By Lydia Denworth
My son Alex was the first deaf or hard of hearing child I ever knew in any meaningful way. When his hearing loss was identified just before his second birthday, I was sad and scared and anxious—as many parents in the same situation often are. More than anything though I felt the enormity of what I didn’t know. The future now held an enormous question mark.
Research became my coping mechanism. That was natural since I was a journalist and digging into a new subject was something I knew how to do. I figured I could do it for hearing, too. But it was several years before I realized that I wanted to write about what I was learning. Writing about my family, especially my child, for a larger audience was not something I did lightly, and it wasn’t something I had done very often in my career.
As a parent, though, I felt I had an important story to tell. It took longer than it should have for us to figure out that Alex couldn’t hear well. With hearing aids alone, his progress was halting. When his hearing got worse and he got a cochlear implant, he rocketed from the bottom of the speech and language charts to the top. My husband and I both thought that telling the story of his success might help other people. In addition, as a journalist, I felt I had a front-row seat to some significant scientific and cultural developments.
By combining my perspective as a parent and my experience as a reporter, I hoped I could bring something new to the story of cochlear implants and the issues surrounding them.
I started writing a few essays (you can read them on my website). For a while, that was enough. As compelling and urgent as our story felt to me while I was living it—as each of our stories feels—it wasn’t necessarily worthy of an entire book. By the time Alex was about five, however, two things had happened that made me think there was more to say.
The first change was that I understood more clearly how sound works in the brain. I realized how much I had taken sound for granted in raising my older two boys, Jake and Matthew, who are hearing. That seemed worth investigating. Of course, I knew sound was related to spoken language, but not how spoken language in turn is connected to reading and literacy for hearing children. I found the neuroscience being done around these issues fascinating. Some of the findings seem obvious, but they are also profound. Learning language means learning patterns. Early on, hearing children pick up those patterns through sound in the form of speech. A child’s brain craves repetition, rhythm, and rhyme. Those things, which are so abundant in Dr. Seuss, nursery rhymes, poetry, and music, help forge the neural networks children will need to read fluently. I was stunned to learn that researchers have found that the speed with which a child’s brain processes sound at the start of kindergarten correlates to how many words per minute that child will read in fourth grade. And furthermore, that the majority of reading problems are now thought to involve sound.
The second change was that I got more interested in exploring the history of deafness. I wanted to know more about the science involved in cochlear implants. How was it possible to create this transformative technology that for the first time partially restored a missing sense? Most scientists had deemed it impossible; yet a few persisted and ultimately succeeded. I also wanted to understand more about Deaf culture and American Sign Language, and how some of the people cochlear implants were designed to help could be so opposed to the technology. It was uncomfortable at times to explore that part of the story as a hearing parent of a child with an implant. I hoped that by confronting my discomfort head on I could get beyond some of the standard arguments on both sides of the issue.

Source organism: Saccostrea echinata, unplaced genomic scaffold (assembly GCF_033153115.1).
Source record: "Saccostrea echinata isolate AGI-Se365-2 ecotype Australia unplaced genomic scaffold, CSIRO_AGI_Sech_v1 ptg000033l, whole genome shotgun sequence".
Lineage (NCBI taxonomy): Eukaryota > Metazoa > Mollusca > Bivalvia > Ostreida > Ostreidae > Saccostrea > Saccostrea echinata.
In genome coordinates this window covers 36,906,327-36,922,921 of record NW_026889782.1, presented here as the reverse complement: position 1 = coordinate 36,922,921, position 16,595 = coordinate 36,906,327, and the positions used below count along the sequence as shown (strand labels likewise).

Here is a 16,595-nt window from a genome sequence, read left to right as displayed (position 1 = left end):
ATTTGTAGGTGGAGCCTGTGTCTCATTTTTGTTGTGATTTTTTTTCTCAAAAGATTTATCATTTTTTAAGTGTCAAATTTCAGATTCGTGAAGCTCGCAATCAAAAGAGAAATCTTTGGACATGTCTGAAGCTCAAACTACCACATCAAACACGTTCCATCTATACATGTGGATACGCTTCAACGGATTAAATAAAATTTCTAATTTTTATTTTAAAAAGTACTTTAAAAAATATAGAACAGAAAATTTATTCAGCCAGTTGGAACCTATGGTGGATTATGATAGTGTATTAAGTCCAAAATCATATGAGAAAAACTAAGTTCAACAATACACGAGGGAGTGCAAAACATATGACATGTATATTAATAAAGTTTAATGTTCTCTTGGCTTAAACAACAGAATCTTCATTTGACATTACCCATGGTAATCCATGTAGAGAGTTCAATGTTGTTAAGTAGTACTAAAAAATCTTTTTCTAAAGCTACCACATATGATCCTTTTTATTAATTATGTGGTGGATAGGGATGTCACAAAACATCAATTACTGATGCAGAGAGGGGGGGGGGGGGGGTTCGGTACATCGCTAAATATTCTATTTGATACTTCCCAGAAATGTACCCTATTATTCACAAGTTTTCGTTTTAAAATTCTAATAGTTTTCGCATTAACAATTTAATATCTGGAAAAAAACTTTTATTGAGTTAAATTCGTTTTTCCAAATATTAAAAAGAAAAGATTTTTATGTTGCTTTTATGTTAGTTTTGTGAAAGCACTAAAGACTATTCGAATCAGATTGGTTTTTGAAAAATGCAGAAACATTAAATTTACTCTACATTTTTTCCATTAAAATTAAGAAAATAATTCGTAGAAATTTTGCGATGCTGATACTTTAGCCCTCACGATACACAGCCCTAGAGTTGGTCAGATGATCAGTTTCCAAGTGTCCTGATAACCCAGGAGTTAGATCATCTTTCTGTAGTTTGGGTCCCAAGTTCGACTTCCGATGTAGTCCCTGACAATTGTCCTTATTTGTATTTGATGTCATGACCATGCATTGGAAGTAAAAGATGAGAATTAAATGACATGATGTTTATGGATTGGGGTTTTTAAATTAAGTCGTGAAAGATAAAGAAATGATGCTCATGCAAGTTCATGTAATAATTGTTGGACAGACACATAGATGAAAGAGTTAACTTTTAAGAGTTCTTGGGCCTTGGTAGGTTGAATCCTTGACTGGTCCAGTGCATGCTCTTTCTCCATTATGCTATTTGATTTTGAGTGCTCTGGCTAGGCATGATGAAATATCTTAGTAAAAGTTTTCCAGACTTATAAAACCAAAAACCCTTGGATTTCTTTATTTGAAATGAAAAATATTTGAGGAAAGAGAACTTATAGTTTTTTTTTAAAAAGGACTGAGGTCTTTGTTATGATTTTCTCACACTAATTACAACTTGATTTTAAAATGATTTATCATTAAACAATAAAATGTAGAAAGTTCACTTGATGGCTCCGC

The resulting book, I Can Hear You Whisper: An Intimate Journey through the Science of Sound and Language, weaves together several different stories. It recounts our personal experience up through the year Alex started second grade and learned to read. It provides a history of deaf education, civil rights, and cochlear implants. And finally the book examines the evolving science of the plasticity of the brain, or how the brain changes with experience, and how sound in particular can be part of that experience.
When I started out, I thought I needed to know everything there was to know about ears. As I say in the book, it wasn’t that simple:
“Hearing, through sound, is inextricably linked to spoken language and through language to literacy. I set out to understand ears, but I ended up exploring the brain. I wanted to know what hearing meant for Alex, and found myself grappling with the scientific, developmental, and cultural implications of how to use what we know about sound and language. Alex’s ears, in every sense, were just the beginning.”
Lydia Denworth is a former Newsweek reporter, London bureau chief at People magazine, and professor of journalism at Fordham University. Her work has appeared in The New York Times, Wall Street Journal, Scientific American Mind, Parents and many other publications. Her latest book, I Can Hear You Whisper, has been featured in The New York Times, The Washington Post, Time, People and Vanity Fair, and on NPR and CBS This Morning. Denworth lives with her family in Brooklyn, New York.